Confidently Broken

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My husband and I were talking the other day, and he mentioned that several positive experiences we have had within the past few years were an indirect of the confidence I’ve gained since being in a wheelchair.

Wait, confidence, from being in a wheelchair?

I had to think about it. I’ve always been insecure/low self-esteem/whatever.

When I first started needing assistance walking, it was difficult…ok, devastating. I cried a lot. I hated walking across an open room. I held on to walls for balance. I tried using a cane, but never was very good at it. Finally, I began to accept the fact that I needed a wheelchair.

When I first started using a wheelchair, I was a little self-conscious, but the ability to go from one side of my kids school to the other was nice. I didn’t have to constantly plan where I would sit, that was close to a wall, and not in everyone’s way. I didn’t worry about the amount of time it would take to hobble to the restrooms at church. Wheelchairs are a lot faster.

I started taking my kids on “walks” once we got a ramp and I could bring my powerchair outdoors. We went everywhere. We still do. 🙂

I used to walk, run, slide down the banister at college, literally walked about 4 miles when I couldn’t get a ride to work one day…

Thing is, I’ve always been independent, but maybe I am more confident since being in the chair. I still have all my old insecurities, plus some new ones (atrophy, bladder issues, etc.); but I know I can survive.

I know that there will always be people “better” in some way. That’s true for all of us. I know that I’m capable of more than I would have imagined. So are you. I know that regardless of how much makeup I put on, how much I tone my abs, and how cute my hair is; I’m still in a wheelchair and you know what? That’s okay.

I still have lots of bad days, and plenty of pity parties, but could it be that I am stronger now than I was before I became disabled? I’m starting to think so. Hopefully I can dance while rolling down the street and show people you don’t have to be “perfect” to be happy. Hopefully I can show my kids that life is to be lived for all of us. Broken bodies don’t have to equate to broken spirits.

Today I’m going to live. I’m going to “walk” the dogs to my kids school. I’m going to breathe the fresh spring air and wave at strangers, and maybe even try a few dance moves.

Hope you live today too.

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32 thoughts on “Confidently Broken

  1. I can relate to the freedom a wheelchair can bring. When I was a teenager I owned motorcycles. I’m not suggesting that you should run out and get a two-wheeled wheelchair or anything but I certainly hope that you “pimp your rude”—it’s most satisfying and should some mobility-challenged thief ever snag it at the wheelchair service centre (No- So Jiffy Lube?), it’ll be much easier to pick yours out of the crowd. I suggest that you get a big cushy headrest like I installed on my Hondas for my passengers.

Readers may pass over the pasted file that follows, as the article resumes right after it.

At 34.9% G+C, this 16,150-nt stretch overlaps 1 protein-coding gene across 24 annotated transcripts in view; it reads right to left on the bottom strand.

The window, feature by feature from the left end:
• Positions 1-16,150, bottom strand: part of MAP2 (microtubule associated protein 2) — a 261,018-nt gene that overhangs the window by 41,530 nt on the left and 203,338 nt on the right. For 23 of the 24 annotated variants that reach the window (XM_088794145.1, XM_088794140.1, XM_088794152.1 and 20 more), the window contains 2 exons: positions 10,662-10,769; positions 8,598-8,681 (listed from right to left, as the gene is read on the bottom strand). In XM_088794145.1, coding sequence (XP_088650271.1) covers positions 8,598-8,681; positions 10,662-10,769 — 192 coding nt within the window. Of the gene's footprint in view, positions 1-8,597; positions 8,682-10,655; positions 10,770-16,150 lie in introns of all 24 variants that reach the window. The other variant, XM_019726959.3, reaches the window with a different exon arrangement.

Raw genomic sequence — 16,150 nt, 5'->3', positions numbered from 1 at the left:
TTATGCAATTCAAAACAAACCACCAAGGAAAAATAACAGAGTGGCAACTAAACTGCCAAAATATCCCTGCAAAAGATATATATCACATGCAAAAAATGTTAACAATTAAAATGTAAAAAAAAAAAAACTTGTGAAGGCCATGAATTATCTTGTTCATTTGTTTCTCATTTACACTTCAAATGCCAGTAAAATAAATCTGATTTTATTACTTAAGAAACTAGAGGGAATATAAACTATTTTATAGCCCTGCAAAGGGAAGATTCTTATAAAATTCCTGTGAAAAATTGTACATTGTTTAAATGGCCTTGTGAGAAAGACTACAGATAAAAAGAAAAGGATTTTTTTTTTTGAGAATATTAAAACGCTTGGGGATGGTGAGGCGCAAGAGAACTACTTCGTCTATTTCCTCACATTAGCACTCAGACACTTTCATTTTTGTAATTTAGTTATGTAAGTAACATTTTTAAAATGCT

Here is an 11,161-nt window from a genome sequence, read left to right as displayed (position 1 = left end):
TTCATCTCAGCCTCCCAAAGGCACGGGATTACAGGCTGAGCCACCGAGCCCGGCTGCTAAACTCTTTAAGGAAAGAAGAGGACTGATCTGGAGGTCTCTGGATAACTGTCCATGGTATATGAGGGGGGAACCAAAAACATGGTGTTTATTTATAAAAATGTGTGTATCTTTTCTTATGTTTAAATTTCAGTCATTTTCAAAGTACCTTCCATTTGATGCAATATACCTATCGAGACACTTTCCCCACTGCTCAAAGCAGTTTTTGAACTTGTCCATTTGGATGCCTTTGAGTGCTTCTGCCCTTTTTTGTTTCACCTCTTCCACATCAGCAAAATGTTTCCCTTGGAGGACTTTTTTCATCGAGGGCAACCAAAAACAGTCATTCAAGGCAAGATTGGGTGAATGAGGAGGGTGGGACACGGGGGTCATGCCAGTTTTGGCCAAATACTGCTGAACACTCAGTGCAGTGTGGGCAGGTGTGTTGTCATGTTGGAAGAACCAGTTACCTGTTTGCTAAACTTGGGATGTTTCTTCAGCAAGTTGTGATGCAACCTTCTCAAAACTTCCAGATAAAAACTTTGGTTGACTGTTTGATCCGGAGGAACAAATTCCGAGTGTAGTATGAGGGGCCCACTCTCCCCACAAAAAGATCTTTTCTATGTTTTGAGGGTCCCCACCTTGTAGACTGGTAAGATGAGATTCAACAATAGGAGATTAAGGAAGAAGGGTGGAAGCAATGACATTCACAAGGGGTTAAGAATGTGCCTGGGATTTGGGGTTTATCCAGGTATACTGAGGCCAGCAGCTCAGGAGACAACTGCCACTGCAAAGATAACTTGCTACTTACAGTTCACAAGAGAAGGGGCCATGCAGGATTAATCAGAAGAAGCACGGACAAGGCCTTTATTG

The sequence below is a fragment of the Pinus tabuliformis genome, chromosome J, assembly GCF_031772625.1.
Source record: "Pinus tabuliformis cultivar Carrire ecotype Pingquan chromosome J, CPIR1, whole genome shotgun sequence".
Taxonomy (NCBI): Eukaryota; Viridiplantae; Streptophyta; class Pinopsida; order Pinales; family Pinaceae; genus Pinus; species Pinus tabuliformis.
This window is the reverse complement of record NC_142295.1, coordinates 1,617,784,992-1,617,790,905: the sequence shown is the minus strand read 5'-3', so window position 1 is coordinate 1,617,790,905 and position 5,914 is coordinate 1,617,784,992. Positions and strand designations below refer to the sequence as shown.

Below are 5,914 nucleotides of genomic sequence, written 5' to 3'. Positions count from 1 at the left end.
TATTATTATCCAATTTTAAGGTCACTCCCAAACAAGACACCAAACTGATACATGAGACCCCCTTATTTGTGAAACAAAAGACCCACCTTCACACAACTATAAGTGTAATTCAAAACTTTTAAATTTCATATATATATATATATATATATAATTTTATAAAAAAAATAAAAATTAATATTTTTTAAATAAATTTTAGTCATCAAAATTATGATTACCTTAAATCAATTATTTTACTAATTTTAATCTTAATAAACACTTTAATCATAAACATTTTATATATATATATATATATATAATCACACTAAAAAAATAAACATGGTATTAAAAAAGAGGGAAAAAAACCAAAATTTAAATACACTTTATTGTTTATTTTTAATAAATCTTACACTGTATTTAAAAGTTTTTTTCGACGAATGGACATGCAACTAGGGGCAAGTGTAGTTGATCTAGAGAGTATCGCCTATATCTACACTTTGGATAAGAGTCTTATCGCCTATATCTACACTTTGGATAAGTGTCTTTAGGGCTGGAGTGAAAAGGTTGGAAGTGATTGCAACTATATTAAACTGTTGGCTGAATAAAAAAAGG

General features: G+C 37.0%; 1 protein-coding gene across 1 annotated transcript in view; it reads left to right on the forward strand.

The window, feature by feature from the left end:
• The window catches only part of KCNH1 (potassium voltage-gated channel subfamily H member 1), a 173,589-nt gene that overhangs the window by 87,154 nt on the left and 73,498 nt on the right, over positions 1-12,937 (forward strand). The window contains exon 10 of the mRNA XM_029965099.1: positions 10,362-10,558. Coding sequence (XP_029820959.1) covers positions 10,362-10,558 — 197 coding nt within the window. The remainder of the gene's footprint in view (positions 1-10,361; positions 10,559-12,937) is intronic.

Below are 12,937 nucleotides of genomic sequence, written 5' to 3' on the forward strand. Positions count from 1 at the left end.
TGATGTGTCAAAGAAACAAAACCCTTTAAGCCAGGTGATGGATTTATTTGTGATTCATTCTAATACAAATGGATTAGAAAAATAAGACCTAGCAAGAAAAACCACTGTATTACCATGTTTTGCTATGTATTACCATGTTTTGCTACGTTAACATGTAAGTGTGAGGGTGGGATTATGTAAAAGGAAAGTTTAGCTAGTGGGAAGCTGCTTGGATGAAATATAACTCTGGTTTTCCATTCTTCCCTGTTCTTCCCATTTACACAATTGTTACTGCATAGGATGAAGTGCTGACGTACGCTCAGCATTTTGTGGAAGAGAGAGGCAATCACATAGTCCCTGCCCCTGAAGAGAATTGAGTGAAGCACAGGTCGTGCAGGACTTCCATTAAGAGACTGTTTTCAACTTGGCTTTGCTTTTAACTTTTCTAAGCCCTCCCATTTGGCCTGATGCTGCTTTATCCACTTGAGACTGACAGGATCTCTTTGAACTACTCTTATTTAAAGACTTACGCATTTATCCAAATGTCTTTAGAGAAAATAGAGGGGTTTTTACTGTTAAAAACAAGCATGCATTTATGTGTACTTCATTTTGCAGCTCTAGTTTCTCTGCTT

• Maybe…probably…ok. (Being in a wheelchair has not made me more decisive). 😉

      Are there any guidelines, or anything in particular I should write about?

        • Okay, so you want me to write something then email it to you? I’ve been slacking off on writing, so don’t plan on being too impressed with it. Also, when do you need/want it, and you really should give me some direction to go with it…

          • Let me think… You could either email it to me, or I can make you a contributor on the blog. That way, you could just post it yourself. I’d like to posted sometime next week, I normally post on Mondays Wednesdays and Fridays. And the issues that the majority of these things focus on are things that get little play when talking about disability issues. Butting heads against societal misconceptions, relationships, daily, seemingly mundane struggles. Things like that. And don’t worry, I’ve been slacking too… I feel like my writing has lost some of its edge, some of its vigor. I look forward to reading what you come up with 🙂

            • Ok, either way. I’ve never contributed to someone else’s blog, but whichever is easiest for you. I’ll think about what to write. I have a few ideas. Maybe I’ll write about being the invisible man/woman; people only see the chair, not whoever’s in it. I don’t know. I’ve got some other thoughts too.

                • Sage? What if I write something sad/harsh/depressing? I’ve been in a good mood for a while, but today all I feel is pain. I’m wondering when enough is enough. When do you stop trying to be something, do something…when do you just give up?

                  I don’t know. Maybe I should just keep my thoughts to myself, but I thought you might understand. Sometimes I wish the rest of the world could. Which is why I thought maybe I should write about the ups and downs for your monologues. But I don’t want people to feel sorry for us. Just understand. It’s complicated.

    • Mobility aides are just that…aides. I think that there is a lot of stigma that is associated with wheelchairs and scooters, but the bottom line is that they give the owner freedom to do some of the things other people take for granted.

      If you don’t need to be in it all the time, it is a good idea not to; atrophy’s a bitch, but I hope you enjoy any freedom gained by the scooter.

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